Turnbull told the CEO-laden crowd that his government understood "Australia's openness to foreign investment has been critical to unlocking our natural resource wealth".
"Record investment of over $400 billion is now translating into increased production capacity and the real resources and energy capital stock is four times higher than it was before the boom," he said.
However, he conceded that his government must do more than simply welcome foreign investment to ensure this.
"That is why we are reducing regulation; speeding up the process of environmental approvals; making the workforce more efficient and reducing production costs through skills and migration initiatives," he said.
Noting that firms operated big resource projects here under an "implicit social licence", Turnbull said the government would "continue to ensure that our taxation system encourages investment, entrepreneurship and job creation. And at the same time we will continue to ensure that every business - large or small - pays their fair share of tax in accordance with the law".
After addressing the issue of getting the regulatory and taxation settings right, Turnbull turned to industrial relations, saying that re-establishing the Australian Building and Construction Commission was an important lever to secure the nation's prosperity.
"An efficient construction industry is absolutely vital to our transition to the new economy," he said.
"The additional costs of construction in Australia due to industrial disputes and often standover tactics by militant unions are a serious handbrake on economic growth."
Turnbull's focus on the union's effect on construction efficiency contrasts with the Deloitte's The good, the bad and the ugly: the changing face of Australia's LNG production reported in Energy News yesterday.
Deloitte interviewed 10 Australian "LNG leaders", their insights revealed that "companies did not define the scope well', ignored the high probability that major projects in the same area would drive up costs and had a "view that hitting schedule was more important than managing expenses".
Deloitte noted that the high LNG prices at the start of the LNG construction boom cultivated this view.
It was not lost on Turnbull, however, that the world had changed, with prices for Australia's key commodities exports including LNG haing fallen materially.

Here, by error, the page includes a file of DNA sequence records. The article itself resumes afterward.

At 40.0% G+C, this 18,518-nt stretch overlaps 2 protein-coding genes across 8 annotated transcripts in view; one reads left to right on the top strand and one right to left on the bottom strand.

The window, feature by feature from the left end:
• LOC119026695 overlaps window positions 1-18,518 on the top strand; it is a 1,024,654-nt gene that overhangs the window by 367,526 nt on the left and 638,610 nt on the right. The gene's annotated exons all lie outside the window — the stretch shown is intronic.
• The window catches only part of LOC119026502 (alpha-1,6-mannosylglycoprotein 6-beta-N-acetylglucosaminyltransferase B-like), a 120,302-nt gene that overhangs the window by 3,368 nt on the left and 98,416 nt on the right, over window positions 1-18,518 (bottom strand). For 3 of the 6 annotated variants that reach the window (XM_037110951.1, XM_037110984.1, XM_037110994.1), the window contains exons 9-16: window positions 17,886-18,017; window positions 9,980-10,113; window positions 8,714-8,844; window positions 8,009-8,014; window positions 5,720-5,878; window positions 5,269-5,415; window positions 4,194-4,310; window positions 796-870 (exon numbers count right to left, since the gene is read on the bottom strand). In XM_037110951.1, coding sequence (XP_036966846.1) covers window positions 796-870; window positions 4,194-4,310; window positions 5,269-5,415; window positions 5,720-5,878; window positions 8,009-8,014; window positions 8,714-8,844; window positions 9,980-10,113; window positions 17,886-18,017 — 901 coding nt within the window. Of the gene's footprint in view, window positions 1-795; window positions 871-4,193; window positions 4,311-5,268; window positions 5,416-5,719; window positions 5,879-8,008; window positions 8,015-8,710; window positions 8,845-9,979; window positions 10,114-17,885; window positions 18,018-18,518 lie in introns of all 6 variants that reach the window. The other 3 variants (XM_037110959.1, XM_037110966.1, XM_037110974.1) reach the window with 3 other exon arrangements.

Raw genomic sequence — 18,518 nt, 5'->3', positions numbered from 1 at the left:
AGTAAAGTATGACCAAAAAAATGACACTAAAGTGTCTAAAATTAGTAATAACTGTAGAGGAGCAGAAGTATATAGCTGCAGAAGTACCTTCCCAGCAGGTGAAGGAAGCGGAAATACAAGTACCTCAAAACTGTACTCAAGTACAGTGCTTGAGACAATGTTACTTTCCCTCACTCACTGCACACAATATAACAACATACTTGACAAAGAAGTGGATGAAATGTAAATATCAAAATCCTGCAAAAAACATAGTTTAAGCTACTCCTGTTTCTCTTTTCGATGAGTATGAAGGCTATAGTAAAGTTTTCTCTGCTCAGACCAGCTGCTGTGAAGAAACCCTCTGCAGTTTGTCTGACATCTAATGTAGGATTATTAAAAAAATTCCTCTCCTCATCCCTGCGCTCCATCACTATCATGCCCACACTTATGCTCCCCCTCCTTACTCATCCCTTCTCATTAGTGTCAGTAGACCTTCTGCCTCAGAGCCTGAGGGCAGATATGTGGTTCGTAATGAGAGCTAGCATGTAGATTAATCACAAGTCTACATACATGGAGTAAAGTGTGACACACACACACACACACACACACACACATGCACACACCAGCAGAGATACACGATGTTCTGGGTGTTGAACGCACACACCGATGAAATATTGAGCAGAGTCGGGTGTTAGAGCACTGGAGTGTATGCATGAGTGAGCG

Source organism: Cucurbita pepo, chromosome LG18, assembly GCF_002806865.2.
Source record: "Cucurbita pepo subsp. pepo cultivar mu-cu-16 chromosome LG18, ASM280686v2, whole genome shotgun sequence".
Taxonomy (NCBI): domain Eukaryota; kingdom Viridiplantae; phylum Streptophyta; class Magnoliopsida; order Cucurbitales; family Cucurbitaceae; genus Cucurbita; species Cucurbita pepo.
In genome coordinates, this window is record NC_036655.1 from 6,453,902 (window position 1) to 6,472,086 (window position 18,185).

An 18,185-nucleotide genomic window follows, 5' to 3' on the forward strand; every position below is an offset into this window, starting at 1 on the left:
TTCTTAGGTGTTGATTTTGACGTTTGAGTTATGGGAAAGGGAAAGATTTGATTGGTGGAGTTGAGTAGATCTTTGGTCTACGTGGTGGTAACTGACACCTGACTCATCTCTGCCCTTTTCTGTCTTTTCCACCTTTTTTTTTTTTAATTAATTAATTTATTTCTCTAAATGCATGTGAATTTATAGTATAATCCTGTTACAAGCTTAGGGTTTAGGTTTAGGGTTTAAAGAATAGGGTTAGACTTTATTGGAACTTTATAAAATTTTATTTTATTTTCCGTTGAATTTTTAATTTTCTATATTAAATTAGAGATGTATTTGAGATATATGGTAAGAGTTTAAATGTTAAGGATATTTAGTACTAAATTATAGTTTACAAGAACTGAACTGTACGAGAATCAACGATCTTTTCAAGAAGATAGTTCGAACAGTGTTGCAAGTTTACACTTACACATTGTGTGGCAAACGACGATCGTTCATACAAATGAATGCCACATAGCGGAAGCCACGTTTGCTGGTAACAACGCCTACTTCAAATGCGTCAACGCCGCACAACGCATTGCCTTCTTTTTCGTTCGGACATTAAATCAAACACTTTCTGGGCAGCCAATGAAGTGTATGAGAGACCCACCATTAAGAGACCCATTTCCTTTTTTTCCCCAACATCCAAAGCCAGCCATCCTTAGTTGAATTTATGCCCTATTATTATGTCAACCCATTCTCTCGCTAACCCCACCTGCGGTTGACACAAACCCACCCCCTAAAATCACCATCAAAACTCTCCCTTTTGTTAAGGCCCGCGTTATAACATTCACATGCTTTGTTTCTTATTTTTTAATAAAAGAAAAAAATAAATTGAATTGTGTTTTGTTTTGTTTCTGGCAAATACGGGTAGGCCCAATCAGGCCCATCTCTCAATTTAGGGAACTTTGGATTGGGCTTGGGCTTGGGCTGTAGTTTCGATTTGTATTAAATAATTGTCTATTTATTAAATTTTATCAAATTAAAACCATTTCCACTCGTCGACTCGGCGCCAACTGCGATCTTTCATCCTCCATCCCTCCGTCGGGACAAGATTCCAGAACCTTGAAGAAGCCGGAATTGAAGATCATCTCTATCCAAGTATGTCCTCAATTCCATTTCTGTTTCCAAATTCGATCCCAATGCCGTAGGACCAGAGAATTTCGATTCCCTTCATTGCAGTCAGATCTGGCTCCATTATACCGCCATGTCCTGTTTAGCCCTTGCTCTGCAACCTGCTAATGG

"Resource construction activity has fallen from an unprecedented level of nearly 8 per cent of GDP to around half that," he said.
Turnbull visits China later this week, where he says gas consumption is expected to more than double by 2030.
His interest in China corresponds with the thoughts of Origin Energy managing director and LNG18 national organising committee chairman Grant King, who told media at the conference yesterday that China and India would shift the dial unbelievably in terms of global demand for gas and for LNG.
International Gas Union president David Carroll also reinforced that the industry's focus had moved.
"The challenges probably are related more to the security of demand rather than the security of supply, we have a lot of supply," he said.
Turnbull also visited Chevron's Gorgon project earlier in the day and recalled giving Gorgon its final environmental approval in 2007, as then-Prime Minister John Howard's environment minister.
Nine years on, he praised the project's efforts to "compress this project to just over 300 hectares, a tiny footprint by industry standards, ensuring the least possible disturbance to the flora and fauna."
Turnbull noted a unique aspect of Gorgon, which he said was the world's largest greenhouse gas mitigation initiative - separating carbon dioxide from the gas and injecting it into a saline formation up to 2km underground.
More broadly, he was supportive of the environmental benefits of LNG, acknowledging that gas can produce 50% less emissions than a typical coal-fired power plant and "has a pivotal role in delivering energy with lower carbon emissions".
"We need to support the transition to renewables by providing peaking power and fill the gap from intermittent renewables when the sun is not shining, or the wind is not blowing," he said.
On east coast LNG sector, Turnbull said it had "gone from being a beginner to being a world leader in CSG knowledge"; though the conflict between anti-fraccing concerns and the industry's need for continued additional land access to feed gas to Curtis Island was not mentioned.